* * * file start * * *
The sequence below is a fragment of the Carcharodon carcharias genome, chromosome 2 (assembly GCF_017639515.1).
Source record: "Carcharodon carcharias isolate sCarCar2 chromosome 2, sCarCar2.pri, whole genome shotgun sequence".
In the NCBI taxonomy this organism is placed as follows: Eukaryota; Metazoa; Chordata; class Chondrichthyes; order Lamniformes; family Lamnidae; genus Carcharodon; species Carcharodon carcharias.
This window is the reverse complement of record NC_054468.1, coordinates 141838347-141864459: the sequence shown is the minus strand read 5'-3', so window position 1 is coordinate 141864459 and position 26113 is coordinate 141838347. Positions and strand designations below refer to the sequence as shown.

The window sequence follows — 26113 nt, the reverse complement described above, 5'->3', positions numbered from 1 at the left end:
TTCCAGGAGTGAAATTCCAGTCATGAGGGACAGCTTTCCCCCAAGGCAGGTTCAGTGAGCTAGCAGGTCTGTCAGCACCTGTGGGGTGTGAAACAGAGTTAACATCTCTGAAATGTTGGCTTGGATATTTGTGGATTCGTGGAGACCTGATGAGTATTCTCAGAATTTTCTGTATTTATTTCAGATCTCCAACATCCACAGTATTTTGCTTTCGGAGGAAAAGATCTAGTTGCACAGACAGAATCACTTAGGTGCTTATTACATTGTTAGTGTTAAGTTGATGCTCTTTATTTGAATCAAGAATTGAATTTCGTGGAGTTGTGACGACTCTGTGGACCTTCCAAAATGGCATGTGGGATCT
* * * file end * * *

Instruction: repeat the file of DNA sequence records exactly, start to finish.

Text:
The sequence below is a fragment of the Carcharodon carcharias genome, chromosome 2 (assembly GCF_017639515.1).
Source record: "Carcharodon carcharias isolate sCarCar2 chromosome 2, sCarCar2.pri, whole genome shotgun sequence".
In the NCBI taxonomy this organism is placed as follows: Eukaryota; Metazoa; Chordata; class Chondrichthyes; order Lamniformes; family Lamnidae; genus Carcharodon; species Carcharodon carcharias.
This window is the reverse complement of record NC_054468.1, coordinates 141838347-141864459: the sequence shown is the minus strand read 5'-3', so window position 1 is coordinate 141864459 and position 26113 is coordinate 141838347. Positions and strand designations below refer to the sequence as shown.

The window sequence follows — 26113 nt, the reverse complement described above, 5'->3', positions numbered from 1 at the left end:
TTCCAGGAGTGAAATTCCAGTCATGAGGGACAGCTTTCCCCCAAGGCAGGTTCAGTGAGCTAGCAGGTCTGTCAGCACCTGTGGGGTGTGAAACAGAGTTAACATCTCTGAAATGTTGGCTTGGATATTTGTGGATTCGTGGAGACCTGATGAGTATTCTCAGAATTTTCTGTATTTATTTCAGATCTCCAACATCCACAGTATTTTGCTTTCGGAGGAAAAGATCTAGTTGCACAGACAGAATCACTTAGGTGCTTATTACATTGTTAGTGTTAAGTTGATGCTCTTTATTTGAATCAAGAATTGAATTTCGTGGAGTTGTGACGACTCTGTGGACCTTCCAAAATGGCATGTGGGATCT